Last week I answered a reader question on the blog about whether it’s worth maintaining airline elite status when there are so many great credit card offers, making it easy to earn enough miles to cover any reasonable person’s travel needs.
In passing I mentioned that it should be possible to earn top tier status for roughly $4,000 per year, and a lot of people asked how.
If this were 2008 I’d say “well just book a ticket to anywhere, dummy!” Those were the day of $200 transcon fares with a handful of transfers permitted in each direction of travel. Not only have the airlines gotten more strict on routing rules, but the capacity cuts they’ve implemented have contributed to huge price increases.
Nowadays I’m lucky to find a transcon flight to where I need to go for $400 roundtrip, which just doesn’t work as a mileage run.
Nonetheless out of some coastal cities mileage running can still work without too much effort thanks to lots of competition and the ability to route itineraries circuitously. But not everyone has the luxury of living in one of those cities, so there are three things I’d focus on in trying to maintain top tier status (and I know individually they all sound obvious, but I don’t think enough people consider them as part of their elite qualification strategy).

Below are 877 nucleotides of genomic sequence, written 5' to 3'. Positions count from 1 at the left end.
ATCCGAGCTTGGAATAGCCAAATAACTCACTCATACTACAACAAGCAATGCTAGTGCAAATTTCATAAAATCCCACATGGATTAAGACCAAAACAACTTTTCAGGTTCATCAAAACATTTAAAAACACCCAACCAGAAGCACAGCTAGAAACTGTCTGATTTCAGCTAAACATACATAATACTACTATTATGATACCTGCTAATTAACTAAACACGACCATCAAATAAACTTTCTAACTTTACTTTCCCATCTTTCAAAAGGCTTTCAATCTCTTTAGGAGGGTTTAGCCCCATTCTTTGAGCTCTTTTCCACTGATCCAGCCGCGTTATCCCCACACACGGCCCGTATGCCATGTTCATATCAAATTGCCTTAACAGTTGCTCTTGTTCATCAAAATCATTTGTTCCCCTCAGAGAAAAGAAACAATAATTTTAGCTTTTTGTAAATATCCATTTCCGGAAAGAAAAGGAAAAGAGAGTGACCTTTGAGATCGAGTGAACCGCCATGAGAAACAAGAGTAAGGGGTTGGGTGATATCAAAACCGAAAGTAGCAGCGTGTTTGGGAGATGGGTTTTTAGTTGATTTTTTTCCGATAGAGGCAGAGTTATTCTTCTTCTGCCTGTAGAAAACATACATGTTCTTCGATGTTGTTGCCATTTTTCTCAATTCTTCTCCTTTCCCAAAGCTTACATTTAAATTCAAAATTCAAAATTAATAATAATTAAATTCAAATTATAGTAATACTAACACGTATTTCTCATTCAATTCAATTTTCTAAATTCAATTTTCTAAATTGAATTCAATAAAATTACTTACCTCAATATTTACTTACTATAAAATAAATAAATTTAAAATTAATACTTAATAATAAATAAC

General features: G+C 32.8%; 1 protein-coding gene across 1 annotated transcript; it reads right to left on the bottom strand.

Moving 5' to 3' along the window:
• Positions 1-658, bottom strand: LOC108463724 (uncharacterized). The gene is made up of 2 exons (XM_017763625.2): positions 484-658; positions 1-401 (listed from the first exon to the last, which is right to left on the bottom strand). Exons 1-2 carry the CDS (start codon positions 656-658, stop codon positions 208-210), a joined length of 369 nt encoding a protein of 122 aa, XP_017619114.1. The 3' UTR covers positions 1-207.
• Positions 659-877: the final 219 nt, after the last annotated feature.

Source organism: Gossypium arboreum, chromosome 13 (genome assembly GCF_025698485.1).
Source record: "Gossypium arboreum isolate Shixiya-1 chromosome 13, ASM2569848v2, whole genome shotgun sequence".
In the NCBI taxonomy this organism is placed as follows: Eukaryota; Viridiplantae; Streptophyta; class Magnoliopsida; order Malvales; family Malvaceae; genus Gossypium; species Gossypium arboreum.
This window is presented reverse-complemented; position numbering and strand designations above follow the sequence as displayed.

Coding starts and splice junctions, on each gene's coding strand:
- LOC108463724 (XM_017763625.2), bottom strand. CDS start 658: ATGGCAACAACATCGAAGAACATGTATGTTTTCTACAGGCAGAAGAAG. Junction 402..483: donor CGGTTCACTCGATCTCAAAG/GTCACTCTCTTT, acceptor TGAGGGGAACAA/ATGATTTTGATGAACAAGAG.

Earlier in the year American made it possible for residents of California and Illinois to earn top tier status for $2,000, thanks to the fact that they were offering triple elite qualifying miles between Chicago and Los Angeles/San Francisco. These kinds of promotions aren’t uncommon, so it’s just a function of waiting for them to come around.
While I doubt American will offer another big mileage promotion this year, I wouldn’t be surprised to see them offer another promotion early next year. In the past they seemed to offer double elite qualifying miles whenever they had a major issue — when they filed for bankruptcy, when their MD-80 fleet was grounded, etc. You’d think with the pilot issues and seats going loose on the 757 they would’ve offered another “round,” though perhaps the elite ranks are sufficiently inflated for the year.
But there’s no reason you shouldn’t make promotions part of your strategy, whatever they may be. Also keep in mind in the above case even if you didn’t live in Chicago, Los Angeles, or San Francisco, you could always book a positioning flight and knock out all the flying over a long weekend.
I think people completely underestimate the value of this as part of their mileage run strategy. Fare wares and real fare sales happen all the time… and these aren’t the ones that are usually advertised. I’m not talking about those emails you get from the airlines offering “amazing fall savings,” but rather when one airline initiates a fare sale, and an outright “war” ensues.
For example, a little over a week ago Southwest launched a 40% off sale, and we saw prices drop 40% across the board domestically on almost all routes. Seattle to Orlando was pricing out at $164 all-in roundtrip on American, for example.